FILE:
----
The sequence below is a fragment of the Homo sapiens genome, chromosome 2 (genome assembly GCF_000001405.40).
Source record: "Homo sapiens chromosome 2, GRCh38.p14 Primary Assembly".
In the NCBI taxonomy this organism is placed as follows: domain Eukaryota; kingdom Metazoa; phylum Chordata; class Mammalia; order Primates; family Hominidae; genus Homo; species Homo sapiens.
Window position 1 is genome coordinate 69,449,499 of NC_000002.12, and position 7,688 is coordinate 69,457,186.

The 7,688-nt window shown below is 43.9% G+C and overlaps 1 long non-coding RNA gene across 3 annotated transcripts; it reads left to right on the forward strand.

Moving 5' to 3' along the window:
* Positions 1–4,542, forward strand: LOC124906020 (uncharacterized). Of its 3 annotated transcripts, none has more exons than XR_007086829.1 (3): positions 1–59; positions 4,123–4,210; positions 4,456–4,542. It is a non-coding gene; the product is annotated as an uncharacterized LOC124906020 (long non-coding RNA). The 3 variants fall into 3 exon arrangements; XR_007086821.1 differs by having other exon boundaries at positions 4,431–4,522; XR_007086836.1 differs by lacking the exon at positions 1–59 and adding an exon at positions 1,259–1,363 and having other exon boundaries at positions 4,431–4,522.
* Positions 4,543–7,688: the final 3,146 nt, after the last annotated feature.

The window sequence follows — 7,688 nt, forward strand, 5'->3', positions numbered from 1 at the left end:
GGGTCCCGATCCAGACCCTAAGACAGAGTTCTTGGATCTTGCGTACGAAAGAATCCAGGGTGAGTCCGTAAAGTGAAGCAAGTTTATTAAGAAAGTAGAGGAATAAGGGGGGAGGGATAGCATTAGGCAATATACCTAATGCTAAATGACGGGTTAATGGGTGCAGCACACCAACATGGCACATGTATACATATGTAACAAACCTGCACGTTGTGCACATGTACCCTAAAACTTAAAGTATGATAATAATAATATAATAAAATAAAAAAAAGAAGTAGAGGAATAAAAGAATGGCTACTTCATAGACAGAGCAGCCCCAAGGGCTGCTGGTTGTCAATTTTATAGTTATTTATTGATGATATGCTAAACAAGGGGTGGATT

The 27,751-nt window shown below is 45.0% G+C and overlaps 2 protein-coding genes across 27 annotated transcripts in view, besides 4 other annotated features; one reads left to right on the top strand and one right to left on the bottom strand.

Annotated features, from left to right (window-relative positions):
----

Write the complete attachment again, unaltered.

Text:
The sequence below is a fragment of the Homo sapiens genome, chromosome 2 (genome assembly GCF_000001405.40).
Source record: "Homo sapiens chromosome 2, GRCh38.p14 Primary Assembly".
In the NCBI taxonomy this organism is placed as follows: domain Eukaryota; kingdom Metazoa; phylum Chordata; class Mammalia; order Primates; family Hominidae; genus Homo; species Homo sapiens.
Window position 1 is genome coordinate 69,449,499 of NC_000002.12, and position 7,688 is coordinate 69,457,186.

The 7,688-nt window shown below is 43.9% G+C and overlaps 1 long non-coding RNA gene across 3 annotated transcripts; it reads left to right on the forward strand.

Moving 5' to 3' along the window:
* Positions 1–4,542, forward strand: LOC124906020 (uncharacterized). Of its 3 annotated transcripts, none has more exons than XR_007086829.1 (3): positions 1–59; positions 4,123–4,210; positions 4,456–4,542. It is a non-coding gene; the product is annotated as an uncharacterized LOC124906020 (long non-coding RNA). The 3 variants fall into 3 exon arrangements; XR_007086821.1 differs by having other exon boundaries at positions 4,431–4,522; XR_007086836.1 differs by lacking the exon at positions 1–59 and adding an exon at positions 1,259–1,363 and having other exon boundaries at positions 4,431–4,522.
* Positions 4,543–7,688: the final 3,146 nt, after the last annotated feature.

The window sequence follows — 7,688 nt, forward strand, 5'->3', positions numbered from 1 at the left end:
GGGTCCCGATCCAGACCCTAAGACAGAGTTCTTGGATCTTGCGTACGAAAGAATCCAGGGTGAGTCCGTAAAGTGAAGCAAGTTTATTAAGAAAGTAGAGGAATAAGGGGGGAGGGATAGCATTAGGCAATATACCTAATGCTAAATGACGGGTTAATGGGTGCAGCACACCAACATGGCACATGTATACATATGTAACAAACCTGCACGTTGTGCACATGTACCCTAAAACTTAAAGTATGATAATAATAATATAATAAAATAAAAAAAAGAAGTAGAGGAATAAAAGAATGGCTACTTCATAGACAGAGCAGCCCCAAGGGCTGCTGGTTGTCAATTTTATAGTTATTTATTGATGATATGCTAAACAAGGGGTGGATT

The 27,751-nt window shown below is 45.0% G+C and overlaps 2 protein-coding genes across 27 annotated transcripts in view, besides 4 other annotated features; one reads left to right on the top strand and one right to left on the bottom strand.

Annotated features, from left to right (window-relative positions):